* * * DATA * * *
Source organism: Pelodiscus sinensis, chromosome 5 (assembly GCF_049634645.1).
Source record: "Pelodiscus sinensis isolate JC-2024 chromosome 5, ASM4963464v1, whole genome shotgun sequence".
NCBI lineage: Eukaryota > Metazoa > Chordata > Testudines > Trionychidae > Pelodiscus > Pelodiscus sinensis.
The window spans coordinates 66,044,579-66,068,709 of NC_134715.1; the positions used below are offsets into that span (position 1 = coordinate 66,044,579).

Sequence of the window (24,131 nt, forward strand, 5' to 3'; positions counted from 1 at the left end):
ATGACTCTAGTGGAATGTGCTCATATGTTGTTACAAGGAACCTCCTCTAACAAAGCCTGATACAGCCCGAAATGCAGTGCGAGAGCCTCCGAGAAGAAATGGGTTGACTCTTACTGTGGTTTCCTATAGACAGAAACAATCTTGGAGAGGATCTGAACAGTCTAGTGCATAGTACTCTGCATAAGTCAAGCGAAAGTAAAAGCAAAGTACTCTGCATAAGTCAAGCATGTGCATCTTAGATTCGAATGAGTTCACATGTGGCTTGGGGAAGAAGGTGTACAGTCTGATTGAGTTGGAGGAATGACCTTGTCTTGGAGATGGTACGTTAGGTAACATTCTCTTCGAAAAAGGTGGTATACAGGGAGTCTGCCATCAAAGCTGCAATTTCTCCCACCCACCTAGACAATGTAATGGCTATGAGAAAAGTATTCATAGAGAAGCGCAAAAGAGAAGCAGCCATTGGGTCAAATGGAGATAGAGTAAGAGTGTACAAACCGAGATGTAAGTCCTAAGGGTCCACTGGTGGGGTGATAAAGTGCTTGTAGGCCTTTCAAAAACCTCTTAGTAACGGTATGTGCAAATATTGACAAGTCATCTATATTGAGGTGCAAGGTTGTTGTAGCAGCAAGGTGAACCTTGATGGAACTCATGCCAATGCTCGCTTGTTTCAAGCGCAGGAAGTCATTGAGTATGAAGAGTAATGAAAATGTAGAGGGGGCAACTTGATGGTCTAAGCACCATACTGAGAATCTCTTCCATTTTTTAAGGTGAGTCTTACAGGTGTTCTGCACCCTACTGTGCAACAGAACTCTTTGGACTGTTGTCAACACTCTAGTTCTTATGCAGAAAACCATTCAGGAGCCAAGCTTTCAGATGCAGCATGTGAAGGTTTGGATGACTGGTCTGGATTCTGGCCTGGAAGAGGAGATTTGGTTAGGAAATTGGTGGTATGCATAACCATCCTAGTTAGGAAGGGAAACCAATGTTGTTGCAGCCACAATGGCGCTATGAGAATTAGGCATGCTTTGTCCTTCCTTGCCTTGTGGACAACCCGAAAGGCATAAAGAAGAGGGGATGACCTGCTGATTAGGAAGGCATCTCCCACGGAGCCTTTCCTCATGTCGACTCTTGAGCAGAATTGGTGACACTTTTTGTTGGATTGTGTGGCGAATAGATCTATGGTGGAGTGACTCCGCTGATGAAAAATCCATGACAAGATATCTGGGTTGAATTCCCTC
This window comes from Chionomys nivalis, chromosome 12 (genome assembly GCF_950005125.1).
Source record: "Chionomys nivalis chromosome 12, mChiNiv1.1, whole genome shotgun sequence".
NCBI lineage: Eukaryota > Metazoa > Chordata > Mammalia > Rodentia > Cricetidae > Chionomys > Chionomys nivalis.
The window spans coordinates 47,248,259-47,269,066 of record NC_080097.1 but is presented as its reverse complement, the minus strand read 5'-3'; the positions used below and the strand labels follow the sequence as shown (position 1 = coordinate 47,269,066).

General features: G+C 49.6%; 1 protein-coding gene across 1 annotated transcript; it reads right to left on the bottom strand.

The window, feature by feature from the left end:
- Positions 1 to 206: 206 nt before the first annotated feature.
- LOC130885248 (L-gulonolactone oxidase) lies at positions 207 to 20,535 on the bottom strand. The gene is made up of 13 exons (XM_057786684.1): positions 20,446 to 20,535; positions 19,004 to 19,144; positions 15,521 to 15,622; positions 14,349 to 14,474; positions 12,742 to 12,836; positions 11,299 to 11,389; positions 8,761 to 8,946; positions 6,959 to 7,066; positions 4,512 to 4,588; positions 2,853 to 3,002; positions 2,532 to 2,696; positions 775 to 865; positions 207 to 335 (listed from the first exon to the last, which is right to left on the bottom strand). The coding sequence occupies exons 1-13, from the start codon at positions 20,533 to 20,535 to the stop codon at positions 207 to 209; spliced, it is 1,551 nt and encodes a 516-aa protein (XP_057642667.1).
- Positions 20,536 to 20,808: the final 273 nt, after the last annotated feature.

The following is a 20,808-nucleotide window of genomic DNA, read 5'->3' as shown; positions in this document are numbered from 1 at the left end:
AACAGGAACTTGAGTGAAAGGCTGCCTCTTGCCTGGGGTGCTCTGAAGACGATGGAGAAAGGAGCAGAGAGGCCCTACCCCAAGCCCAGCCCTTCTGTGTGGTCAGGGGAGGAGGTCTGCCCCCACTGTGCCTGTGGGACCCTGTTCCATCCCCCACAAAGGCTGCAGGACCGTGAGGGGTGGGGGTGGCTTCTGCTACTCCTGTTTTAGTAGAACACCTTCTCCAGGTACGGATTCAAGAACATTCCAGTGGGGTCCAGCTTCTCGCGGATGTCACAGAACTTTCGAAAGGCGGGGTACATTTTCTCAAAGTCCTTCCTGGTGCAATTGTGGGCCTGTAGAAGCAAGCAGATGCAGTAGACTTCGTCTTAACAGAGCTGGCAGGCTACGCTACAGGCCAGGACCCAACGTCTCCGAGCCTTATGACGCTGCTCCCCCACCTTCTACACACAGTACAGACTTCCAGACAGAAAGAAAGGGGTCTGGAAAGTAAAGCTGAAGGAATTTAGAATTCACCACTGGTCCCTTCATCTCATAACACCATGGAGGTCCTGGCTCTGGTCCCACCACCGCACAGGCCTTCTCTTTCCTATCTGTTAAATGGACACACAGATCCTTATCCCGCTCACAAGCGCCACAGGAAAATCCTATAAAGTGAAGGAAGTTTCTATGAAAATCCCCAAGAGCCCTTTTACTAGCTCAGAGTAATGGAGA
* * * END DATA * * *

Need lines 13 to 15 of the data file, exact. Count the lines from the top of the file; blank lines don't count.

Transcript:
- Positions 1 to 206: 206 nt before the first annotated feature.
- LOC130885248 (L-gulonolactone oxidase) lies at positions 207 to 20,535 on the bottom strand. The gene is made up of 13 exons (XM_057786684.1): positions 20,446 to 20,535; positions 19,004 to 19,144; positions 15,521 to 15,622; positions 14,349 to 14,474; positions 12,742 to 12,836; positions 11,299 to 11,389; positions 8,761 to 8,946; positions 6,959 to 7,066; positions 4,512 to 4,588; positions 2,853 to 3,002; positions 2,532 to 2,696; positions 775 to 865; positions 207 to 335 (listed from the first exon to the last, which is right to left on the bottom strand). The coding sequence occupies exons 1-13, from the start codon at positions 20,533 to 20,535 to the stop codon at positions 207 to 209; spliced, it is 1,551 nt and encodes a 516-aa protein (XP_057642667.1).
- Positions 20,536 to 20,808: the final 273 nt, after the last annotated feature.